November 21, 2008
Claim bottle revenue
State should expand recycling law, apply unclaimed deposits to budget
It would be encouraging, if not for the current painful state of affairs, that the state is taking another, serious look at the Bigger Better Bottle Bill. That measure started out as a recycling incentive and a boost for the environment, but it now has new life as one of the few revenue-generating measures that Gov. David A. Paterson has proposed for the next budget.
Despite industry lobbying, the Assembly has passed the expanded bottle-deposit bill three times over the past four years, but it has failed to pass the full Legislature. Nevertheless, state lawmakers should finally adopt this commonsense measure, regardless of the million-and-one reasons.
The governor’s budget projects that the unclaimed deposits on an expanded bottle bill would add up to $118 million a year to state revenues, which is a conservative estimate by some measure. The Container Recycling Institute figures that beverage companies are currently keeping more than $144 million a year in unclaimed deposits under the existing law, and that this would increase to $218 million a year if the law is updated to include bottled water, iced tea and other noncarbonated beverages.
Proponents for the bill have long offered a compelling case for updating New York’s bottle law on its environmental merits. It was once hoped that an expanded bottle bill would benefit the Environmental Protection Fund, currently funded largely through real estate transfer fees, by providing a dedicated source of revenue for the fund allocated from the deposit revenue stream.
Instead, under the governor’s call for austerity in spending, the Environmental Protection Fund now actually will be reduced as other sources of fund revenue are diverted into the state’s general pot of money. Environmentalists remain hopeful that, eventually, bottle bill revenues added to existing sources of funding will double the size of the Environmental Protection Fund.
Although that’s a circuitous route for money to flow, it would be progress. The return rate for bottles could get considerably higher, by extension benefiting the environment.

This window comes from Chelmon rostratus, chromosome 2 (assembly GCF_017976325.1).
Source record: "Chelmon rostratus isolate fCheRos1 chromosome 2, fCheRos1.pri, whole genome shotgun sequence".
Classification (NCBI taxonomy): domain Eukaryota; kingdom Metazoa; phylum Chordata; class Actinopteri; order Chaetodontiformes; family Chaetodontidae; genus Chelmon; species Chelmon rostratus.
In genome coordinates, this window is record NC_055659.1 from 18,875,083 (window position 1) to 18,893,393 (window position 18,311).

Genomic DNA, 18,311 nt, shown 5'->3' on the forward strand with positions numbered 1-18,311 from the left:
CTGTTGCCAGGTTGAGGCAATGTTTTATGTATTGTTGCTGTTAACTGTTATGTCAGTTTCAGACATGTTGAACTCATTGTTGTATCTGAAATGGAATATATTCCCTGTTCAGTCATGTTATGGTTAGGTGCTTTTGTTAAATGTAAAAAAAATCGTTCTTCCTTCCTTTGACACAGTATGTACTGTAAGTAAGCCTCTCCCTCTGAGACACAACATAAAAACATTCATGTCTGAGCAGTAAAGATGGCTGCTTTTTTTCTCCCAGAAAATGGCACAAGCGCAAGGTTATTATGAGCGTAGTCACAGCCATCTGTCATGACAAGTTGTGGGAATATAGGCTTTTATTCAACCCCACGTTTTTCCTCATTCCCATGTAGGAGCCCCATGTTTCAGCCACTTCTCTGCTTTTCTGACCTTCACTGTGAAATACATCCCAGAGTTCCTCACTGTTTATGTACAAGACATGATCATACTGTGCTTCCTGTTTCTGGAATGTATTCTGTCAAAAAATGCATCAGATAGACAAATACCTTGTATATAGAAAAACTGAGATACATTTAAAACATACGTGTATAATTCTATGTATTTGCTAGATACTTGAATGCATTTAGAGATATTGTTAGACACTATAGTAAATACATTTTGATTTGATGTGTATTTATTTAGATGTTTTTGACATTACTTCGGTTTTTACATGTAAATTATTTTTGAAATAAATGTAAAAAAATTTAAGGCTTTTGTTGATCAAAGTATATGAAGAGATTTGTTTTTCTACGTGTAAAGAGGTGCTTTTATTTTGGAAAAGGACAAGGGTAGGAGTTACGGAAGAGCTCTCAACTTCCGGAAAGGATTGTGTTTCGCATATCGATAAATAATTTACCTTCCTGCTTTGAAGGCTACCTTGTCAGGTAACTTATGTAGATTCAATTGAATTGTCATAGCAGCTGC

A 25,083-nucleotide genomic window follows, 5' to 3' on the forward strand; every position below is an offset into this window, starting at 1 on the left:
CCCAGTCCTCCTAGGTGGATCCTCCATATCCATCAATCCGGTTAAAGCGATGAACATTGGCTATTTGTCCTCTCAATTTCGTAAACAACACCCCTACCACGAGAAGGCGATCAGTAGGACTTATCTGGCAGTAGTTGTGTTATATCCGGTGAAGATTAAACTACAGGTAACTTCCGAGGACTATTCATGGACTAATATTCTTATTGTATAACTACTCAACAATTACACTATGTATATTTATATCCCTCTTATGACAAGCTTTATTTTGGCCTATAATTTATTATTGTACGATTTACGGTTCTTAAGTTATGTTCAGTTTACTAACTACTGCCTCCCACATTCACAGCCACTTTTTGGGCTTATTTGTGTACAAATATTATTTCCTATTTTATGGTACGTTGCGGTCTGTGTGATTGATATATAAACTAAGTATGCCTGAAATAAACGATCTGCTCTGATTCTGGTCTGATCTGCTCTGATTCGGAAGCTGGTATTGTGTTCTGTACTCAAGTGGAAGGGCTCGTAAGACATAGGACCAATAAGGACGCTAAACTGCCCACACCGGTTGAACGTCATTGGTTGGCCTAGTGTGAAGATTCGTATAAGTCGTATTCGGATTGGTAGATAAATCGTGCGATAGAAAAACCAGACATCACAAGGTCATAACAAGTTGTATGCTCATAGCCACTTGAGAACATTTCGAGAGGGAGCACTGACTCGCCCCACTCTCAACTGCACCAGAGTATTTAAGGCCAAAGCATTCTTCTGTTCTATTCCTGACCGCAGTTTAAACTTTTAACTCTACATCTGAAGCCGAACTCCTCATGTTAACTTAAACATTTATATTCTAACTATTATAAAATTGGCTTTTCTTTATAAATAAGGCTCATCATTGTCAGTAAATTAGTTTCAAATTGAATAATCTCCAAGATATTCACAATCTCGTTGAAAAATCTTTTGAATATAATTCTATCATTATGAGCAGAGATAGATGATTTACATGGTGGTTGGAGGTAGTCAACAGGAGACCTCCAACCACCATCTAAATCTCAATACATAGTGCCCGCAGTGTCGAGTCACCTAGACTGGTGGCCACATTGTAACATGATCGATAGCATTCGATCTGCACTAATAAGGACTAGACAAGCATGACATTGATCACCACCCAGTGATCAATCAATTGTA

Consider the fact that noncarbonated beverages, such as bottled water and sports drinks, comprise one-third of New York’s beverage market. Not to include them in the 5-cent deposit law is nonsensical.
This is exactly the argument that has been made year after year, when the proposal has gone nowhere largely due to the influence of companies able to lobby for the status quo. Opponents of a 5-cent deposit on water bottles long maintained that it would add expense, require expanded sorting facilities and be “anti-consumer.”
But the current system, in which beverage companies continue to keep all of the unclaimed bottle deposits because current law does not say where the nickel should go, is anti-taxpayer. It is a loophole that should be tightened, one that over the past 25 years has amounted to more than $2 billion in unclaimed nickel deposits, which the industry says — questionably, at best — is needed to offset the cost of collection and recycling.
Crisis really does breed opportunity, and this current crisis has set up an opportunity for elected officials in Albany to pass this bill. When facing the possibility of cutting funding for education, health care, environmental protection and other programs, lawmakers have to stop allowing beverage companies to keep the public’s unclaimed deposits.